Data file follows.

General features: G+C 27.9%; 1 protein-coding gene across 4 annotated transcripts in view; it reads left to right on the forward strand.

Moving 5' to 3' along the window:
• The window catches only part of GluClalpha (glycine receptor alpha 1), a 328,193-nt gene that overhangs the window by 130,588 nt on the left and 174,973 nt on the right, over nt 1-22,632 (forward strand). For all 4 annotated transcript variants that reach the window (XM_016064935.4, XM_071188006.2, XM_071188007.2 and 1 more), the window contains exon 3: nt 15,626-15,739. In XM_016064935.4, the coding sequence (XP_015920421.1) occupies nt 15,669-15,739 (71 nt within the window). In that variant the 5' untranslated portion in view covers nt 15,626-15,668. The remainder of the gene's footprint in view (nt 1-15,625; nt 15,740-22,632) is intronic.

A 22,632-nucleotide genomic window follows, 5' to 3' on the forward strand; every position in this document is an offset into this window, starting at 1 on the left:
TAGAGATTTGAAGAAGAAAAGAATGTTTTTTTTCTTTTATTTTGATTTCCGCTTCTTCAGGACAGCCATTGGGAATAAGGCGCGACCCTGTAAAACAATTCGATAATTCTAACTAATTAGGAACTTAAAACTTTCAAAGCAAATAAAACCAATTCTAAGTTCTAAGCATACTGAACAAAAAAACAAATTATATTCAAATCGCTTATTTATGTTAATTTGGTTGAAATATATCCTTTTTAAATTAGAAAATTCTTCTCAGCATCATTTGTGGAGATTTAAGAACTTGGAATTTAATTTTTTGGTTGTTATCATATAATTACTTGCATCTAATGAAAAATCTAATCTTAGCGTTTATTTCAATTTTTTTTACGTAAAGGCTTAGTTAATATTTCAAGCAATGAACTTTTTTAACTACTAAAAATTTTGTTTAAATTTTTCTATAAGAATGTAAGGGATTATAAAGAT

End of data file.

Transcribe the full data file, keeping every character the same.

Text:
General features: G+C 27.9%; 1 protein-coding gene across 4 annotated transcripts in view; it reads left to right on the forward strand.

Moving 5' to 3' along the window:
• The window catches only part of GluClalpha (glycine receptor alpha 1), a 328,193-nt gene that overhangs the window by 130,588 nt on the left and 174,973 nt on the right, over nt 1-22,632 (forward strand). For all 4 annotated transcript variants that reach the window (XM_016064935.4, XM_071188006.2, XM_071188007.2 and 1 more), the window contains exon 3: nt 15,626-15,739. In XM_016064935.4, the coding sequence (XP_015920421.1) occupies nt 15,669-15,739 (71 nt within the window). In that variant the 5' untranslated portion in view covers nt 15,626-15,668. The remainder of the gene's footprint in view (nt 1-15,625; nt 15,740-22,632) is intronic.

A 22,632-nucleotide genomic window follows, 5' to 3' on the forward strand; every position in this document is an offset into this window, starting at 1 on the left:
TAGAGATTTGAAGAAGAAAAGAATGTTTTTTTTCTTTTATTTTGATTTCCGCTTCTTCAGGACAGCCATTGGGAATAAGGCGCGACCCTGTAAAACAATTCGATAATTCTAACTAATTAGGAACTTAAAACTTTCAAAGCAAATAAAACCAATTCTAAGTTCTAAGCATACTGAACAAAAAAACAAATTATATTCAAATCGCTTATTTATGTTAATTTGGTTGAAATATATCCTTTTTAAATTAGAAAATTCTTCTCAGCATCATTTGTGGAGATTTAAGAACTTGGAATTTAATTTTTTGGTTGTTATCATATAATTACTTGCATCTAATGAAAAATCTAATCTTAGCGTTTATTTCAATTTTTTTTACGTAAAGGCTTAGTTAATATTTCAAGCAATGAACTTTTTTAACTACTAAAAATTTTGTTTAAATTTTTCTATAAGAATGTAAGGGATTATAAAGAT